I don’t know if it can be called a subgenre, but there’s certainly a kind of scenario that often appears in fiction: a bunch of people with disparate personalities and lives, who share some kind of common past, reunite for an occasion that ends up changing their lives, with revelations and much soul-searching along the way. This book was about a group of former classmates who attend their fortieth high school reunion.
The five main characters are a varied bunch whose paths in life took different turns after highschool, and who come to the reunion looking for different things. There’s loud and brash Dorothy who wants to hook up with Peter, the best looking guy in her class, who in turn wants a chance to win back his estranged wife. Lester is a contentedly single veterinarian and a former nerd; Mary Alice is another loner type who hasn’t had the best time at school but wants to see her former classmates anyway. Candy is a class beauty with a jerk of a husband, who’s been handed a fatal diagnosis by her doctor, and wishes to change her life.
The book was enjoyable to read, but to be honest it wasn’t as deep and perceptive as its author probably thought it was. The characters are distinct and fairly well-drawn, there are some good lines and observations on life, relationships, regrets and getting old, but I’ve seen the same themes done much better and with much more depth and subtlety elsewhere. There’s also a segment during the reunion where the characters decide to play the game of truth and talk about deep stuff, like “what scared you about coming to the reunion”, “did your life turn out to be anything like you thought it would” etc. The whole setup and the answers felt rather phony and forced and way too neat, probably because the book hasn’t really established an atmosphere of intimacy where this kind of soul-baring before virtual strangers would feel realistic.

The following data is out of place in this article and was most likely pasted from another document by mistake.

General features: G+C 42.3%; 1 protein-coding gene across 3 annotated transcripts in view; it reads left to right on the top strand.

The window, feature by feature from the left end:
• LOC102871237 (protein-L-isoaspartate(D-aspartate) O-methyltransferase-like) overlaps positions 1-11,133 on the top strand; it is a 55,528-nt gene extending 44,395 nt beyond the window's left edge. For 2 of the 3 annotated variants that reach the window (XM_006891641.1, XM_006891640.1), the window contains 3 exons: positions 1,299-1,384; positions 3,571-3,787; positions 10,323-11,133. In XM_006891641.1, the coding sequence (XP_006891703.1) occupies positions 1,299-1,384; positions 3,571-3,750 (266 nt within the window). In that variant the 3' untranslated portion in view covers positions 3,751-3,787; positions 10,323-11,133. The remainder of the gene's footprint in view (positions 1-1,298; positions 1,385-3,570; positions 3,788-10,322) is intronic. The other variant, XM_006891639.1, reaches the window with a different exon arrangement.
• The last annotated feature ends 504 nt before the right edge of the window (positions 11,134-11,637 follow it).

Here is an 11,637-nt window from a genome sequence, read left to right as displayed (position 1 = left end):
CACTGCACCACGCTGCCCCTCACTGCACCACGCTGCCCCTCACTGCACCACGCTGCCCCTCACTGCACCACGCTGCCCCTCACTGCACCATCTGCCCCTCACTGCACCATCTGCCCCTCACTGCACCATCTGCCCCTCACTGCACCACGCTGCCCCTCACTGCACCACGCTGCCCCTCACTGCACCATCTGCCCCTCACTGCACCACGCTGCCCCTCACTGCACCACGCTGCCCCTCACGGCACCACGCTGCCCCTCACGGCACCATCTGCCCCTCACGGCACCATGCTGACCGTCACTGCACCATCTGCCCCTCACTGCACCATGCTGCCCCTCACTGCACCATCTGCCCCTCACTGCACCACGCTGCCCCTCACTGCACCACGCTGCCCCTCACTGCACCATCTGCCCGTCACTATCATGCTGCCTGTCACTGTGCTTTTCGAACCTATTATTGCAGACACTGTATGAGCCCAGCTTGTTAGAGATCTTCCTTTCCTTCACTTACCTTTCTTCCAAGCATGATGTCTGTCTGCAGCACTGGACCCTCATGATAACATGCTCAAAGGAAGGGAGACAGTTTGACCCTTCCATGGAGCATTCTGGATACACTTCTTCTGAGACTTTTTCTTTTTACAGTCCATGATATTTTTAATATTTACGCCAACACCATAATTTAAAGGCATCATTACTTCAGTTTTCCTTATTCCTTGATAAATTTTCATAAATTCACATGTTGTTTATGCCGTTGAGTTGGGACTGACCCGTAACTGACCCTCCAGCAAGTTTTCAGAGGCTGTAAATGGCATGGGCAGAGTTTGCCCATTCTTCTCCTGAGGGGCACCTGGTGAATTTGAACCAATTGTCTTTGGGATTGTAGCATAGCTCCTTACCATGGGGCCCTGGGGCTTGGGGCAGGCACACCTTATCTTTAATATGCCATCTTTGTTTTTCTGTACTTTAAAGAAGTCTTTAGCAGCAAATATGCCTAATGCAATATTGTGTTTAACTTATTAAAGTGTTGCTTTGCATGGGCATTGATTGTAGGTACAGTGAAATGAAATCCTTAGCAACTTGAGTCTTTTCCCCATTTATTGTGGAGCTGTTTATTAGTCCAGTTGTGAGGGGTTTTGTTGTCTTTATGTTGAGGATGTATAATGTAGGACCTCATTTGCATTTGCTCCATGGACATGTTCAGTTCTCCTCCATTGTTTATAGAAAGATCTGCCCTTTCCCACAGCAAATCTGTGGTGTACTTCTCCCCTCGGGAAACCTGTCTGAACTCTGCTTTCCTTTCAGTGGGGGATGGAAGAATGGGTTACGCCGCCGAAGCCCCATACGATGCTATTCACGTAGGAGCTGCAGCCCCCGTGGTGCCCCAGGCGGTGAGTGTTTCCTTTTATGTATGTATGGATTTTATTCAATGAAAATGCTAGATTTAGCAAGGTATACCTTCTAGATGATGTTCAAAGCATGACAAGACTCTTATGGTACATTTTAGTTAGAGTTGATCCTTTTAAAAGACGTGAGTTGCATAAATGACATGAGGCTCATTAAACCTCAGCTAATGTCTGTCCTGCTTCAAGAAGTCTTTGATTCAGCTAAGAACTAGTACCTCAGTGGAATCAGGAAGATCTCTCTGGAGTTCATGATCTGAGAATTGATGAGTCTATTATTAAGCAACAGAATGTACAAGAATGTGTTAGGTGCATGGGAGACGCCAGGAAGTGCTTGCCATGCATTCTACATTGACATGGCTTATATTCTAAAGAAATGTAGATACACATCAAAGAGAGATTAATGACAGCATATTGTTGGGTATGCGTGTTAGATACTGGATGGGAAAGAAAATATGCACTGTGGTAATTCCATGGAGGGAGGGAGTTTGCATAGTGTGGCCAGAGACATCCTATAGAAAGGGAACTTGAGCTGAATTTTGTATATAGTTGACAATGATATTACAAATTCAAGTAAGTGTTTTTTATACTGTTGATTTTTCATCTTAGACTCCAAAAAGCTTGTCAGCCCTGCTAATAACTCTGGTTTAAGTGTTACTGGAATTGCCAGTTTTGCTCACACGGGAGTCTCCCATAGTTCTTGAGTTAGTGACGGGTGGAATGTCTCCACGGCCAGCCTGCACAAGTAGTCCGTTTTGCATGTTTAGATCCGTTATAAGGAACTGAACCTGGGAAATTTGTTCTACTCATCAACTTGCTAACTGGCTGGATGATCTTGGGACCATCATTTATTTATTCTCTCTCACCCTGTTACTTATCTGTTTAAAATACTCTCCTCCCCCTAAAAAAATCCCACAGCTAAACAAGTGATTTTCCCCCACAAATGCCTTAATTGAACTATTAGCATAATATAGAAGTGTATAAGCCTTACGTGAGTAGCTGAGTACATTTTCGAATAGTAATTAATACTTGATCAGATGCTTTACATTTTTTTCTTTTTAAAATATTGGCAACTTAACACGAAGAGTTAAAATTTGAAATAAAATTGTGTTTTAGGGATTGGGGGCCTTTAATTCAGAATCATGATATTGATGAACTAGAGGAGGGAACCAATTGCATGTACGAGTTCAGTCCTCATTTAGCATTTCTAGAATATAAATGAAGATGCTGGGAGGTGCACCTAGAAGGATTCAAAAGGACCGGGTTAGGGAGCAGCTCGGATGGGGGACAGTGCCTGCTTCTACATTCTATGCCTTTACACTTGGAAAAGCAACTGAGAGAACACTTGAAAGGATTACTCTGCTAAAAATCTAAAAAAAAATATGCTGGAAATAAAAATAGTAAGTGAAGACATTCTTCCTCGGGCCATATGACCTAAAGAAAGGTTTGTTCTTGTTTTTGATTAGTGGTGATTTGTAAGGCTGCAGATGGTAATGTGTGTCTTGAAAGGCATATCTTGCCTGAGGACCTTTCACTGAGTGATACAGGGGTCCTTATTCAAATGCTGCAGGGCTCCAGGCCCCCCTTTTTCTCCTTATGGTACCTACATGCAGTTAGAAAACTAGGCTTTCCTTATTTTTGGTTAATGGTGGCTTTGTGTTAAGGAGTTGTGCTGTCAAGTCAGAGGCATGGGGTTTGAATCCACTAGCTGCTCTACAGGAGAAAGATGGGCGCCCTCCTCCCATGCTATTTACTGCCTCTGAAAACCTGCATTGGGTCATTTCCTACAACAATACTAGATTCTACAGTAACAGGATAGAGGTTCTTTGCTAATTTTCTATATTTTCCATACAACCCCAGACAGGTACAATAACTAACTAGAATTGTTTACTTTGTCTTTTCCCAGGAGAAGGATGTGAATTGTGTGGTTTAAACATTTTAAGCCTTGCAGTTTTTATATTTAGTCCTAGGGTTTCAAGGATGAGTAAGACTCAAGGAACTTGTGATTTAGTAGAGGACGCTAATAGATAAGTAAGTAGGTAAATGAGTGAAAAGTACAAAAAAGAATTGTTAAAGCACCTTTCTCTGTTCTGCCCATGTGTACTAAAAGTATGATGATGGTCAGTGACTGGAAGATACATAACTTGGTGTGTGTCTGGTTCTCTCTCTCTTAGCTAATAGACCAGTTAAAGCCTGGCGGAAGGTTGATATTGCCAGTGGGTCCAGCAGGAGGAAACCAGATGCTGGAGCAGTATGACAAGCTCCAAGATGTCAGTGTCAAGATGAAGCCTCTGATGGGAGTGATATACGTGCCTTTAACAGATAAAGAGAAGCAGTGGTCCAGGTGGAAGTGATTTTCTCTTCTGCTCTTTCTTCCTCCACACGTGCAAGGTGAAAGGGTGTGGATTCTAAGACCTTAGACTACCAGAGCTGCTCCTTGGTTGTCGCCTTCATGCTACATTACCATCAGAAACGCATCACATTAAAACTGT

Also, apart from a few instances, the book is too eager to avoid any real dark stuff or unpleasantness; for example it keeps on hinting that Mary Alice was mistreated by her classmates but I don’t think it ever went into specifics of what exactly did they do to her. There’s also a resolution for two of the characters that happens offscreen in an abrupt manner, just when I thought that the book might take a refreshingly different path instead. My overall feeling from the book was, I want to be deep and meaningful and real but don’t worry! nothing too upsetting or confronting or different here! I can’t say this inspired me to read more books by Elizabeth Berg.